High transcription of key genes of the oxidative TCA cycle and the presence of a complete electron transport chain in the genome, with some of its subunits among the most highly expressed genes, suggests that the proton gradient for ATP synthesis is fueled by oxidative phosphorylation. An incomplete glycolysis pathway and several importers for α‑ketoacids and C4-dicarboxylates suggest that the metabolites respired in the TCA cycle are imported from the host. The genome and transcriptome of G. incantans revealed a strong host dependence on both amino acid and nucleotide supply. In contrast, the transcription profile suggested that it may supply its host with riboflavin (vitamin B2), a vitamin that cannot be synthesized by most metazoans.
The authors localized G. incantans exclusively in the fibre cells of Trichoplax by fluorescence in situ hybridization (FISH) and transmission electron microscopy (TEM). They calculated 2−20 symbiont cells per fibre cell, a very low number, too low to presume that it's a proliferating intracellular pathogen. The most intriguing finding, however, was the presence of G. incantans cells (thin and rod-shaped, size ≤1.2 × 0.30 μm) in the rough endoplasmatic reticulum (RER) of the fibre cells (RER is the part of the ER that is densely populated with ribosomes on the cytoplasmic side). Symbionts residing within the RER were first observed by Grell & Benwitz (1971) in other Trichoplax lineages, but it is known, for example that the intracellular human pathogens Brucella and Legionella, and also the amoebal midichloriacean parasite 'Ca. Jidaibacter' remodel the surface of the phagosomes in which they reside such that they become covered by host ribosomes as an effective strategy for avoiding digestion by their hosts. To determine whether the structures surrounding the symbiont cells were remodelled phagosomes or RER they used high-resolution 3D TEM tomography. This revealed that the ribosome-covered membranes, in which G. incantans reside, form networks that are connected to the nuclear envelope, indicating that these structure are in fact RER (see here).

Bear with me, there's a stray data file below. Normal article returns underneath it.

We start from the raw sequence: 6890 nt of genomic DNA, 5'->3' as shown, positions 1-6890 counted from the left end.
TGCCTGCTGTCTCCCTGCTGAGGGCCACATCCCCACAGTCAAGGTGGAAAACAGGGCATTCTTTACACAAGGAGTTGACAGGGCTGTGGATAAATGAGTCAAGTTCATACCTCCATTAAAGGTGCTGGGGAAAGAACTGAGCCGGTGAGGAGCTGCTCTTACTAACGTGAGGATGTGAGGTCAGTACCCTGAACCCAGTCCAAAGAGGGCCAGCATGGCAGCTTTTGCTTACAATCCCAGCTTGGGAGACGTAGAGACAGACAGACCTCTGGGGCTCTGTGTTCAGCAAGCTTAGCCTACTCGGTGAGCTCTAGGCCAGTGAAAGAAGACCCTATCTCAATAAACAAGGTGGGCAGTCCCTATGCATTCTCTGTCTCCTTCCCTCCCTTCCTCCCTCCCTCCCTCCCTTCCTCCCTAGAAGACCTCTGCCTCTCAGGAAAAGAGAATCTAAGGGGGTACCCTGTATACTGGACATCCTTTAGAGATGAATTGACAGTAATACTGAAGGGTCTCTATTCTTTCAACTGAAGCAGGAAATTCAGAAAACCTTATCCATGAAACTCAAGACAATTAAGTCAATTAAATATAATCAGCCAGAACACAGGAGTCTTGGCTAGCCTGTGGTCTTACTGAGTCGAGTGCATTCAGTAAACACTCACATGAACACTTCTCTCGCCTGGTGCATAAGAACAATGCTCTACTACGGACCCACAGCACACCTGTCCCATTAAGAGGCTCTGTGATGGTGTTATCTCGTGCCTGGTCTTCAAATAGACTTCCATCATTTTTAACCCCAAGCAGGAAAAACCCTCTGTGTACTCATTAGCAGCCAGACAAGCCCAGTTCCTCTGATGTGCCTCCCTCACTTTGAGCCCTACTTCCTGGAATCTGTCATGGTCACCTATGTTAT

In an earlier STC post, I had called the Rickettsia/Pelagibacter/Wolbachia clade of the Alphaproteobacteria a Pandora's box when it comes to strategies for intracellular survival and propagation in eukaryotes: no cellular compartment or organelle seems to be safe from occupation by at least one of them. Grellia incantans now adds the RER to the growing, almost complete list.
Symbiont #2: Ruthmannia eludens
Note: the 'Symbiont #2' part and the remainder of the article will go online next Thursday.
Driscoll T, Gillespie JJ, Nordberg EK, Azad AF, Sobral BW. (2013). Bacterial DNA sifted from the Trichoplax adhaerens (Animalia: Placozoa) genome project reveals a putative rickettsial endosymbiont. Genome Biol Evol, 5 (4), 621–645. PMID 23475938 (Open Access PDF)
Grell KG, Benwitz G. (1971). Die Ultrastruktur von Trichoplax adhaerens F.E. Schulze. Cytobiologie, 4, 216–240.
Gruber-Vodicka HR, Leisch N, Kleiner M, Hinzke T, Liebeke M, McFall-Ngai M, Hadfield MG, Dubilier N. (2019). Two intracellular and cell type-specific bacterial symbionts in the placozoan Trichoplax H2. Nat Microbiol, 4 (9), 1465–1474. PMID 31182796 (Open Access PDF)
Kamm K, Osigus HJ, Stadler PF, DeSalle R, Schierwater B. (2018). Trichoplax genomes reveal profound admixture and suggest stable wild populations without bisexual reproduction. Sci Rep, 8 (1), 11168. PMID 30042472 (Open Access PDF)
Kamm K, Osigus HJ, Stadler PF, DeSalle R, Schierwater B. (2019). Genome analyses of a placozoan rickettsial endosymbiont show a combination of mutualistic and parasitic traits. Sci Rep, 9 (1), 17561. PMID 31772223 (Open Access PDF)
Smith CL, Varoqueaux F, Kittelmann M, Azzam RN, Cooper B, Winters CA, Eitel M, Fasshauer D, Reese TS. (2014). Novel cell types, neurosecretory cells, and body plan of the early-diverging metazoan Trichoplax adhaerens. Curr Biol, 24 (14), 1565–1572. PMID 24954051 (Open Access PDF)